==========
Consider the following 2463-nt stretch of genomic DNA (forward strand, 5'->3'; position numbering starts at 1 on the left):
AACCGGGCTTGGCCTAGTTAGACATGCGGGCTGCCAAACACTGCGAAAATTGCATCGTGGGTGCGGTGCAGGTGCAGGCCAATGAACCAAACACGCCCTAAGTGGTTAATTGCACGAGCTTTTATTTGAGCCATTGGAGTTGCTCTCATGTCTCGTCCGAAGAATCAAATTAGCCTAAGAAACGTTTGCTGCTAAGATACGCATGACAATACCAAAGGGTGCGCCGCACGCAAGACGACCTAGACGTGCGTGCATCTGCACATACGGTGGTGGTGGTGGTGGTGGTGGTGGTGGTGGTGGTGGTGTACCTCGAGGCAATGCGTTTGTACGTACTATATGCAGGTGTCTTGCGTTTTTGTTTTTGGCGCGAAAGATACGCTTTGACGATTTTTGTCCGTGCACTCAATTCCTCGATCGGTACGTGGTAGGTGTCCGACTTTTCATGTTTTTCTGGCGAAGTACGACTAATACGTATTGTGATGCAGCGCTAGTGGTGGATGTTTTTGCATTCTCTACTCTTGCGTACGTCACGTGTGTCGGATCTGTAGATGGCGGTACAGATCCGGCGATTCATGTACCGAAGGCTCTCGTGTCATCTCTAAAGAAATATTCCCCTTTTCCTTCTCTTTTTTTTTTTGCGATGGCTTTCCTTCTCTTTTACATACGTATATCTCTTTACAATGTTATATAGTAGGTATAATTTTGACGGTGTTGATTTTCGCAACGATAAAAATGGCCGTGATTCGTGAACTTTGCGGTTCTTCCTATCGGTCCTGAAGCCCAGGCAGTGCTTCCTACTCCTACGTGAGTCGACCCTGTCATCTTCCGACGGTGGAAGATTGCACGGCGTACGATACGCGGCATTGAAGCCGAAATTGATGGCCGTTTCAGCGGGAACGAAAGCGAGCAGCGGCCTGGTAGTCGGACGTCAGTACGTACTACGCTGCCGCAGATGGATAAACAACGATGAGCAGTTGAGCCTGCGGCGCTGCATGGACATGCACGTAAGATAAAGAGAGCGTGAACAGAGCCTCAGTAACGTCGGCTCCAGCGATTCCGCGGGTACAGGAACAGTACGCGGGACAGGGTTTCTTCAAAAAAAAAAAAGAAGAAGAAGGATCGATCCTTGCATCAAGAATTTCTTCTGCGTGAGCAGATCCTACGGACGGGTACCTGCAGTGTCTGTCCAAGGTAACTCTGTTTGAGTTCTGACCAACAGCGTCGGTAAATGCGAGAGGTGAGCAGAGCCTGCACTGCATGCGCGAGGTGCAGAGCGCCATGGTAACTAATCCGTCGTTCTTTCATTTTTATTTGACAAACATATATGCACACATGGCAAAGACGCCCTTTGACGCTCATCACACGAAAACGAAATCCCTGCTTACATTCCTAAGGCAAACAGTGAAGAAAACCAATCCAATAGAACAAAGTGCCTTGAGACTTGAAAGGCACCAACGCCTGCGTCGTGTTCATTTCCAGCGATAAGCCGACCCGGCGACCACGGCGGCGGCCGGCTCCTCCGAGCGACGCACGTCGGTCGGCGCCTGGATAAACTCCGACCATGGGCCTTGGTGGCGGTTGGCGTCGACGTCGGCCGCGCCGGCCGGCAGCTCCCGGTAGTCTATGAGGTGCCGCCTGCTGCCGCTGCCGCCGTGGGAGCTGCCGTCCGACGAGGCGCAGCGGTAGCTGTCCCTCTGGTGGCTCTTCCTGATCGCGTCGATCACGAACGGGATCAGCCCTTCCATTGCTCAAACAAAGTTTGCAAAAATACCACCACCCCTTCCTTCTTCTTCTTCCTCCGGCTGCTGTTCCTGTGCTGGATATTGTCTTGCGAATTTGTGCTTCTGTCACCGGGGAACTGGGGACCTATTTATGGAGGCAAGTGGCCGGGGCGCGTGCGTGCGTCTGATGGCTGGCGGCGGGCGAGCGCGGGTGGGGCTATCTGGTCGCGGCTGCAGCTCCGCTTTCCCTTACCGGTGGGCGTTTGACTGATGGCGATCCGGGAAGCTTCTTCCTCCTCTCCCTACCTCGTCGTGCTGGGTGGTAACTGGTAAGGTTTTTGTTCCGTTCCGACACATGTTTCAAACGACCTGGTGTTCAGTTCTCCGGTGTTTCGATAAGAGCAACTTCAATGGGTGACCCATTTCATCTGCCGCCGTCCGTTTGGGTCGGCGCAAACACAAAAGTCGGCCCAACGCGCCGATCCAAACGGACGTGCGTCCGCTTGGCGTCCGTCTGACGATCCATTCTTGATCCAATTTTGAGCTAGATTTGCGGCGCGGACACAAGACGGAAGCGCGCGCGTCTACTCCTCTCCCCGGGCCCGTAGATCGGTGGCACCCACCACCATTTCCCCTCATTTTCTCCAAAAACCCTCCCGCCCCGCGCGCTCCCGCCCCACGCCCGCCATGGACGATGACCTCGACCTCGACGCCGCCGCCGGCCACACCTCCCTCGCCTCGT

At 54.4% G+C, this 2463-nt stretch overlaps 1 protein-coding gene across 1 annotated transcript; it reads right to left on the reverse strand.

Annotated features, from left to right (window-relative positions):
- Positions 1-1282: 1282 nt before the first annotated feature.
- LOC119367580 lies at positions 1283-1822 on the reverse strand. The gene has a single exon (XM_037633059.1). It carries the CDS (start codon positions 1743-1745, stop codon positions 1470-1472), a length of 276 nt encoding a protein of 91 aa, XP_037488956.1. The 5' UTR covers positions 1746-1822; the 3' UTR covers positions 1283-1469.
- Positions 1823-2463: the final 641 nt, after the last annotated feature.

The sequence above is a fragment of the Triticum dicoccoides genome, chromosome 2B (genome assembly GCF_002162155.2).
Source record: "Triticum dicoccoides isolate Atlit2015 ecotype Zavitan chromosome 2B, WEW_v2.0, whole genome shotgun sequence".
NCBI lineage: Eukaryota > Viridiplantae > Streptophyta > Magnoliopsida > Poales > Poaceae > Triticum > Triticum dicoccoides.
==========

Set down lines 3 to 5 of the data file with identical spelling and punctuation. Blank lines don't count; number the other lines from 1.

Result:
At 54.4% G+C, this 2463-nt stretch overlaps 1 protein-coding gene across 1 annotated transcript; it reads right to left on the reverse strand.

Annotated features, from left to right (window-relative positions):
- Positions 1-1282: 1282 nt before the first annotated feature.